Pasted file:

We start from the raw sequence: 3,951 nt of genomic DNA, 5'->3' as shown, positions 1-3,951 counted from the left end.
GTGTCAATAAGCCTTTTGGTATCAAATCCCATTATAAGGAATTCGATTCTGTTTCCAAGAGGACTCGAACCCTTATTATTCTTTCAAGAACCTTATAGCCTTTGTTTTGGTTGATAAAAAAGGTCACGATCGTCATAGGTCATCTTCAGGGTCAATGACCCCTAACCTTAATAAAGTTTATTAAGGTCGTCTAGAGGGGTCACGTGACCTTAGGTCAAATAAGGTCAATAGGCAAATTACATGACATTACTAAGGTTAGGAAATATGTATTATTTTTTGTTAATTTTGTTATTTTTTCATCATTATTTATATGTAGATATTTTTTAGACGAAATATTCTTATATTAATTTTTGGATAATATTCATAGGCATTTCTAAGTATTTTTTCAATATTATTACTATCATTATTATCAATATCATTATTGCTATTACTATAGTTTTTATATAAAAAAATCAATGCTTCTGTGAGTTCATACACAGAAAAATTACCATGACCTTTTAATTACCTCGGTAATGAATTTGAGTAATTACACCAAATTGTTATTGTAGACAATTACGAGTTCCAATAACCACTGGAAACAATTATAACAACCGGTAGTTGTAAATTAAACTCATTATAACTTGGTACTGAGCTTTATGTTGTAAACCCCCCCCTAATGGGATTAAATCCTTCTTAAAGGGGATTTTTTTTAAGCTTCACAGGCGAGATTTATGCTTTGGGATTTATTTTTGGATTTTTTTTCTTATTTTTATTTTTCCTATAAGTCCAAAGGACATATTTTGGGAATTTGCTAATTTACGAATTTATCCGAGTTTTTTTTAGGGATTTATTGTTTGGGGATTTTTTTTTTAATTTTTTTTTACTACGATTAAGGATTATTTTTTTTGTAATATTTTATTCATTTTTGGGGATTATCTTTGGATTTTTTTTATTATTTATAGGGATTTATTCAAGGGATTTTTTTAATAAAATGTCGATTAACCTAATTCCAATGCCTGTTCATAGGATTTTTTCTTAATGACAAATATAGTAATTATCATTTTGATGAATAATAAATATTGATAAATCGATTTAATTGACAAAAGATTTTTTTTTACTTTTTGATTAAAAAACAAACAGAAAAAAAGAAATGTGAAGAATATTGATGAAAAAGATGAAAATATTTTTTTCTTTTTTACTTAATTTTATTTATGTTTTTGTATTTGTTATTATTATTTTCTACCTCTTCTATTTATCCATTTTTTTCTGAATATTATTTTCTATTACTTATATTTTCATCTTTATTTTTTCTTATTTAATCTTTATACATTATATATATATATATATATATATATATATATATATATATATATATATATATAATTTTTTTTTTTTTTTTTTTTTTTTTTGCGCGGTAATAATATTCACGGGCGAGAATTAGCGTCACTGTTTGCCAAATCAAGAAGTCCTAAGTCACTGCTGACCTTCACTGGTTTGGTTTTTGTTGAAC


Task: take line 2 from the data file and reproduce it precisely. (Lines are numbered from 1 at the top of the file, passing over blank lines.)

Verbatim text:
GTGTCAATAAGCCTTTTGGTATCAAATCCCATTATAAGGAATTCGATTCTGTTTCCAAGAGGACTCGAACCCTTATTATTCTTTCAAGAACCTTATAGCCTTTGTTTTGGTTGATAAAAAAGGTCACGATCGTCATAGGTCATCTTCAGGGTCAATGACCCCTAACCTTAATAAAGTTTATTAAGGTCGTCTAGAGGGGTCACGTGACCTTAGGTCAAATAAGGTCAATAGGCAAATTACATGACATTACTAAGGTTAGGAAATATGTATTATTTTTTGTTAATTTTGTTATTTTTTCATCATTATTTATATGTAGATATTTTTTAGACGAAATATTCTTATATTAATTTTTGGATAATATTCATAGGCATTTCTAAGTATTTTTTCAATATTATTACTATCATTATTATCAATATCATTATTGCTATTACTATAGTTTTTATATAAAAAAATCAATGCTTCTGTGAGTTCATACACAGAAAAATTACCATGACCTTTTAATTACCTCGGTAATGAATTTGAGTAATTACACCAAATTGTTATTGTAGACAATTACGAGTTCCAATAACCACTGGAAACAATTATAACAACCGGTAGTTGTAAATTAAACTCATTATAACTTGGTACTGAGCTTTATGTTGTAAACCCCCCCCTAATGGGATTAAATCCTTCTTAAAGGGGATTTTTTTTAAGCTTCACAGGCGAGATTTATGCTTTGGGATTTATTTTTGGATTTTTTTTCTTATTTTTATTTTTCCTATAAGTCCAAAGGACATATTTTGGGAATTTGCTAATTTACGAATTTATCCGAGTTTTTTTTAGGGATTTATTGTTTGGGGATTTTTTTTTTAATTTTTTTTTACTACGATTAAGGATTATTTTTTTTGTAATATTTTATTCATTTTTGGGGATTATCTTTGGATTTTTTTTATTATTTATAGGGATTTATTCAAGGGATTTTTTTAATAAAATGTCGATTAACCTAATTCCAATGCCTGTTCATAGGATTTTTTCTTAATGACAAATATAGTAATTATCATTTTGATGAATAATAAATATTGATAAATCGATTTAATTGACAAAAGATTTTTTTTTACTTTTTGATTAAAAAACAAACAGAAAAAAAGAAATGTGAAGAATATTGATGAAAAAGATGAAAATATTTTTTTCTTTTTTACTTAATTTTATTTATGTTTTTGTATTTGTTATTATTATTTTCTACCTCTTCTATTTATCCATTTTTTTCTGAATATTATTTTCTATTACTTATATTTTCATCTTTATTTTTTCTTATTTAATCTTTATACATTATATATATATATATATATATATATATATATATATATATATATATATATATAATTTTTTTTTTTTTTTTTTTTTTTTTTGCGCGGTAATAATATTCACGGGCGAGAATTAGCGTCACTGTTTGCCAAATCAAGAAGTCCTAAGTCACTGCTGACCTTCACTGGTTTGGTTTTTGTTGAAC